Entrepreneurs in Bengal from the manufacturing to the services industry have shunned any perception problem around doing business in the state.
At a session of Infocom 2023, the flagship event of the ABP Group, business leaders from the state, both established and upcoming, highlighted the growth prospects in Bengal and India over the coming years.
“It is not true that people from Bengal cannot do business. There have been historical factors which were temporary because of which it was challenging in the past,” said Rudra Chatterjee, MD Luxmi group.
“India will be the fastest growing country in the next few decades. The eastern region with a lower base will grow faster than the rest of the country. The speed at which Bengal, Assam and some of the northeastern states are growing is actually faster than the national average,” he said.
Speaking at the session titled, ‘Bengal & Business: Opportunities & Challenges’ which was moderated by Sucharita Basu, managing partner Aquilaw and chairperson, CII West Bengal State Council, Chatterjee also said that the way to reach markets has changed through technology and businesses have to re-imagine and re-purpose, to meet the requirements of time. Besides talent and creativity, confidence is also required, he said.
Basu set the tone of the hour-long engaging discussion by sharing her own experience. “For me and my law firm, Bengal has offered the best platform and the fact that we have been able to grow as much as we could, has been possible because of a robust commercial backdrop in the state. Most of my clients, who are well-established business houses in Bengal, are exemplarily satisfied with the state when it comes to doing business,” Basu gushed.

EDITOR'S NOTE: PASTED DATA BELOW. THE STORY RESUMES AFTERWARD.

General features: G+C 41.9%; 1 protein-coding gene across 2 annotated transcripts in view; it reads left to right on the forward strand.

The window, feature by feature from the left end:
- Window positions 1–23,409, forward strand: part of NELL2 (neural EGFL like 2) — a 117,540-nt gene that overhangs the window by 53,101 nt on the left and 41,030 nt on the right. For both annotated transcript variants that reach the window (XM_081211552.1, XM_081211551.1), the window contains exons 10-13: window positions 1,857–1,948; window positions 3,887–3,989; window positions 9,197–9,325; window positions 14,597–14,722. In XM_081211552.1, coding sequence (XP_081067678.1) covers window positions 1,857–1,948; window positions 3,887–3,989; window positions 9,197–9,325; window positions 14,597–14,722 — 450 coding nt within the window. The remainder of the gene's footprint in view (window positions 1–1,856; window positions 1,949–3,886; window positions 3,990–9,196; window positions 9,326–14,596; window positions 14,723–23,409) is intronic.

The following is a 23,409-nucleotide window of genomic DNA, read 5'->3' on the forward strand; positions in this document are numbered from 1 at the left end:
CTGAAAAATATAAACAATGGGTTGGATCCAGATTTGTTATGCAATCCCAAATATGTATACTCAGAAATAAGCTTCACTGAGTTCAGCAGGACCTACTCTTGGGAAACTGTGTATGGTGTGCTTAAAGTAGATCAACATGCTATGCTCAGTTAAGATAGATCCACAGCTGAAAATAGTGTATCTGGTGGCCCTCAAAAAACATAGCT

Next-generation entrepreneur Prithish Chowdhary, who had joined the family business built by his father Umesh Chowdhary and grandfather J.P. Chowdhary, said that lack of opportunities in the past could have prompted skilled individuals to seek jobs in other states in the past. But the trend is changing.
“Having lived abroad and coming back to India and experiencing the pace here, I can wholeheartedly say there is no place better than India in the world right now to grow and Bengal is always home,” said Chowdhary, director of marketing & business development, Titagarh Rail Systems Limited.
“We are in the process of building a design engineering centre here and we find there are so many skilled engineers who are all Bengalis. People have gone out (in the past) because they felt that there was no opportunity here and as soon as they see some opportunity where they can genuinely add value to their hometown, there is nothing better than to come back. That opportunity is being created not just by us but by thousands of other companies like us who are innovating everyday,” Chowdhary said.
Sagar Daryani, CEO Wow! Momo, said that he has faced the question from investors as to why the company is not shifting its headquarters from Bengal to Bangalore, Delhi or Mumbai.
“We are a people’s business and the people of Bengal have been our biggest strength. I can proudly say that we have seen the most hardworking human resource here in Bengal,” said Daryani, whose company is operating in 32 cities with 670 plus stores and more than 6,000 employees.
“I personally feel that if we are looking to build a business, it can be built anywhere. If you build a good product and there is an audience for that product, you are definitely going to thrive,” he said, adding that the investor perception about start-ups from Bengal is gradually changing.
“The last biggest blockbuster IPO in the consumer space was Manyavar, which is a brand from Bengal,” he said.
Prashant Sharma, MD of Charnock Hospital and SKM Group, said that in the healthcare sector, Bengal and Calcutta is not just serving its own requirement, but also that of neighbouring states and countries and if businesses can shun any preconceived perception then there is a huge market for the industry to tap into. “There is a patient base and there is a doctor base. What is lacking today is infrastructure,” he said.
“We are much discounted in terms of our perception compared to our capabilities. If the infrastructure is created and with insurance and other supporting socio-economic factors, it is a huge market,” Sharma added.